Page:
What were the circumstances, after the autopsy, that led to this lawsuit being filed? The Sheriff, who is also the coroner, had to be no friend of Greene, whose criminal defense practice regularly minimized or defeated numerous sheriff department investigations which amounted to countless man hours and untold expenses down the drain, as far as the sheriff is concerned. What did you think the sheriff's coroner report would say? What do the sheriff's coroner reports ALWAYS say when the deceased is guilty of not laying down and letting the sheriff dept "have it's way" with him/her or others? If you believe the reports, then ALL hispanic males age 18- 35 are habitual users of pcp, meth, and heroin. Ask the families of all the unarmed men who have been killed by the so called self styled "law enforcement" agencies of City of Bakersfield and County of Kern in recent years. Families like those of David Silva, James DeLaRosa, Adrian Hernandez, Ronnie Ledesma, Hugo Celio, and Isaac Cervantes. The sheriff is responsible for all so-called "law enforcement" the County of Kern. As coroner, he gets the final say on every death in County of Kern. If you've made a career of opposing the iron will of Donny Youngblood, I GUARANTEE you that when you die, you will be found to have pcp or meth in your blood, at the very least. And who is going to investigate that claim? These propaganda dispensers that call themselves "news" organizations in Bako certainly will not. They are in the business of selling you the "official" version of events as dictated to them by the police. They NEVER BUT NEVER investigate ANY claims made by police about people they have committed crimes against. At the very least, a coroner should be cognizant of the fact that certain common medications can and do cause false positives for illicit drugs. This is well understood by medical professionals everywhere. That being said, it becomes clear that the sheriff used this as a last opportunity to retaliate against a man no longer able to defend himself, in essence calling him a criminal, a dope fiend, and stupid all at once. So how does the family ignore such obvious defamation and slander by the sheriff, a man known for threatening little children in the 80's in order to get them to lie on the witness stand and proclaiming publicly that is is better to kill citizens than to just injure them because it costs less money, and instead files suit on the friggin track club hosting the voluntary event Greene made an affirmative choice to engage in? Is it a matter of suing whomever based on the likelihood of winning money or the most money, no matter if it's right or not? I don't know, i'm not an attorney.

Bodysnatcher

SonoftheKRV You’re either still being a pouty-face because you lost your criminal case where Greene represented you. Or, he wouldn’t share his Meth with you while he represented you during your criminal case. Which is it?

SonoftheKRV

Hey, that's an intelligent and insightful response, there, Bootyscratcher. So I take it you were a client as well, then?

Athanasios

SonoftheKRV - So, to summarize your long and incoherent thesis, Donny Youngblood had the coroner rule there were methamphetamines in his system in order to get back at Greene. Did he use a black helicopter as well? Curious minds want to know.

SonoftheKRV

Donny Youngblood IS the coroner, moron. I would imagine ANY amount of the written language would seem long and incoherent to an illiterate buffoon. Please tell your mommy or daddy that i apologize for not dumbing my comment down enough so that you could have read it yourself. It won't happen again.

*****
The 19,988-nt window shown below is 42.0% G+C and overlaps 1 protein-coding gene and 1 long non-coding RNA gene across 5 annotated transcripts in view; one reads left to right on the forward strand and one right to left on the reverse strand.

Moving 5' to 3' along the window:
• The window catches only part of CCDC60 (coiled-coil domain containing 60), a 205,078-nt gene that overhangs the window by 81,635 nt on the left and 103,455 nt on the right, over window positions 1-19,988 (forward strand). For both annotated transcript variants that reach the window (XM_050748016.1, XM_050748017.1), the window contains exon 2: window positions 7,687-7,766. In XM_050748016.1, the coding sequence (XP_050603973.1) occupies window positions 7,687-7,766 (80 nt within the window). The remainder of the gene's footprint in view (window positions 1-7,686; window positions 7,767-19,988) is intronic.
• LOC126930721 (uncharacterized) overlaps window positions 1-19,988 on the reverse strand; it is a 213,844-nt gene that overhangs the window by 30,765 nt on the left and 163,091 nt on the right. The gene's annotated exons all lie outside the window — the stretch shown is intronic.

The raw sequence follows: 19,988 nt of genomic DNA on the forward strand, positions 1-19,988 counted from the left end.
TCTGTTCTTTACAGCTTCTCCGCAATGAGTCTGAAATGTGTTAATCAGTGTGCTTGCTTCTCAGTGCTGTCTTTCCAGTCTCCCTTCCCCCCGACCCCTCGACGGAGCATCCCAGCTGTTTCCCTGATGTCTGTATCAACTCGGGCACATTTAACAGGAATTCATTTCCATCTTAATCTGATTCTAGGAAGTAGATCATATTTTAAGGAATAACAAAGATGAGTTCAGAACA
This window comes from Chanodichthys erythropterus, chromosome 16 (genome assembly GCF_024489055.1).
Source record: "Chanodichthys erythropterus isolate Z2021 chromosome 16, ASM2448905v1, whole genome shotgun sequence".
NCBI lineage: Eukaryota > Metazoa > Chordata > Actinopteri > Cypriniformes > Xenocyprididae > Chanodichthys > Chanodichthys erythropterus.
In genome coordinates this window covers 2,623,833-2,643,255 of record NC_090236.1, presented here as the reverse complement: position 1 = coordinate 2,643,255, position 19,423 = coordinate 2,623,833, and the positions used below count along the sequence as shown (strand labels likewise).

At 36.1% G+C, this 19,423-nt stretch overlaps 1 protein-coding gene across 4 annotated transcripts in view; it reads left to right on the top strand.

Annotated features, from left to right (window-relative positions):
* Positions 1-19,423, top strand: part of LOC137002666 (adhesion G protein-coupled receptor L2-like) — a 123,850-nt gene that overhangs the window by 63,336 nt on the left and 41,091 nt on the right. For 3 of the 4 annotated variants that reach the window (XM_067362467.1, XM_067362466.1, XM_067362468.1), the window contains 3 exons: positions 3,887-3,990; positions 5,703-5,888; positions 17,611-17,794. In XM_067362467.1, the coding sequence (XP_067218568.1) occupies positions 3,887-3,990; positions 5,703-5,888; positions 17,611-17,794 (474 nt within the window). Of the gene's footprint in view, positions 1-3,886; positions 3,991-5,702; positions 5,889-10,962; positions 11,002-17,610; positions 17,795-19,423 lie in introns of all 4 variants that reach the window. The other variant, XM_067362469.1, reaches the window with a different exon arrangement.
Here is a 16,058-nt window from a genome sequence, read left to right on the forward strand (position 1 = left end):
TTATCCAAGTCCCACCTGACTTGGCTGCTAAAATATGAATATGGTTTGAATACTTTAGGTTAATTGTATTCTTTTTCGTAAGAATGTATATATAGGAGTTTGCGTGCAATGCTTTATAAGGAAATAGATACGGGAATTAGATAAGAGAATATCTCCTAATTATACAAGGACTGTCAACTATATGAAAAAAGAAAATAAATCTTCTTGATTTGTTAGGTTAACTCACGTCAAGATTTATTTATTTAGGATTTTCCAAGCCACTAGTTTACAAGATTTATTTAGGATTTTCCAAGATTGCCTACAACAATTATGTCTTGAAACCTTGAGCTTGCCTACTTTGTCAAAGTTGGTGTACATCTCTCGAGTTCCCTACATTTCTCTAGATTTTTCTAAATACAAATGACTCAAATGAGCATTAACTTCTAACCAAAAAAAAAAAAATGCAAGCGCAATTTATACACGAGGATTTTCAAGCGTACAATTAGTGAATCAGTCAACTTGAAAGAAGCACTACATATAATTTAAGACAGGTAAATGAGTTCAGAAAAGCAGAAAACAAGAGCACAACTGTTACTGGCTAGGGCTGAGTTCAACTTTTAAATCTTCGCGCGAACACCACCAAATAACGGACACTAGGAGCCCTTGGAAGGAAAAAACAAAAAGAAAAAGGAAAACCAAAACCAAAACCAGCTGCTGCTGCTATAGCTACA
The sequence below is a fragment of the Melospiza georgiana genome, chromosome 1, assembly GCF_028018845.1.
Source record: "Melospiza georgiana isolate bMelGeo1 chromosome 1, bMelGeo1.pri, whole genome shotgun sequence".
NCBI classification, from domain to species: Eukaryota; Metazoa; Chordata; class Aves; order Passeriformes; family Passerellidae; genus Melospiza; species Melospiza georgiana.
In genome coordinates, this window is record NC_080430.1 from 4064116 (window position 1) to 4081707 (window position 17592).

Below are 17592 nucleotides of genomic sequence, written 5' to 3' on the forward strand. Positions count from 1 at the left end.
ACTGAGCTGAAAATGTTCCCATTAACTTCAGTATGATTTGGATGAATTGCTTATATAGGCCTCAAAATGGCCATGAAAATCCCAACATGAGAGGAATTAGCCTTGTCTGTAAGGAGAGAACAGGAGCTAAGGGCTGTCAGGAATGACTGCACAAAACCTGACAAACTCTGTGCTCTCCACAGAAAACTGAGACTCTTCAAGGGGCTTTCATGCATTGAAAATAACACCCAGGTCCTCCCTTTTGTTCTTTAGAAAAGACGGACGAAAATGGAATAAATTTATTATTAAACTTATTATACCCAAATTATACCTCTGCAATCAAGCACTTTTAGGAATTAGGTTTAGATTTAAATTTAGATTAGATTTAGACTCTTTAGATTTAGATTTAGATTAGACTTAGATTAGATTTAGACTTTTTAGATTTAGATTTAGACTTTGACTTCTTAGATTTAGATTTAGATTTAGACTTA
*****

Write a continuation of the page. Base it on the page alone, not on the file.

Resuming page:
rrogers512

First, his passing was tragic and I feel sympathy for his wife and children. Second, this case should be thrown out of court. As the first commenter stated, nothing compels an adult to run in any 5K. These particular runs are inexpensive ($7 entry fee) and offer no prizes of any sort. BTC certainly makes no claims that running in 100 degree heat (or running period) is completely safe. My wife and I compete in these Summer Series runs regularly. We chose not to attend on that particular day due to the extreme heat. Others chose to run and completed the race without incident.

This case should be quickly dismissed so that BTC is not burdened with legal fees defending itself against such a specious claim. BTC is a small, local non-profit that organizes many 5K runs and walks that support charitable groups and exercise / wellness in the Bakersfield area.

Citizen Kane

THE MAN CHOSE OF HIS OWN VOLITION TO RUN IN THAT RACE. HE COULD HAVE ABSTAINED OF HIS OWN CHOICE AS WELL THAT HE WAS A DRUG ADDICT IS HIS PROBLEM NOT OURS AND HIS OWN CHOICES AND LACKING PHYSICAL CONDITION COUPLED WITH HIS OWN BAD DECISION TO RUN IN 107 DEGREE WEATHER KILLED HIM. OH AND THE METH TOO. DOPE IS NOBODY'S FRIEND KIDS. LET THIS BE A LESSON-DON'T DO DRUGS!

kozwoman

I ran that race that night. Yes, it was hot. However, I took some precautions to make sure that I didn't hurt myself. I ran slower, I carried baggies with ice in my shirt and neck. I drank water at each aid station, and I poured water on myself. I also didn't use any drugs while I was running. His family should not be suing BTC for his own mistakes.

Athanasios

Runners are a curious breed and many of them would welcome conditions such as existed that day as a great “test” of their abilities. I’m sure there were plenty of other runners that day who finished the race. While I’m sorry for Greene’s family, ultimately he made the decision to run and BTC didn’t force anyone who entered to run the race.

biotron2000

Sad. They guy was on drugs, period. Unless the club supplied them, they have no culpability.

KenWitham

This will be interesting to watch. I don't see how BTC can be found at fault, but I'm not a judge or attorney.

ddhinds

Of course, for every situation, there is an attorney who will take the case. Seems to me, the law suit is ill-advised given the fact of drugs being found.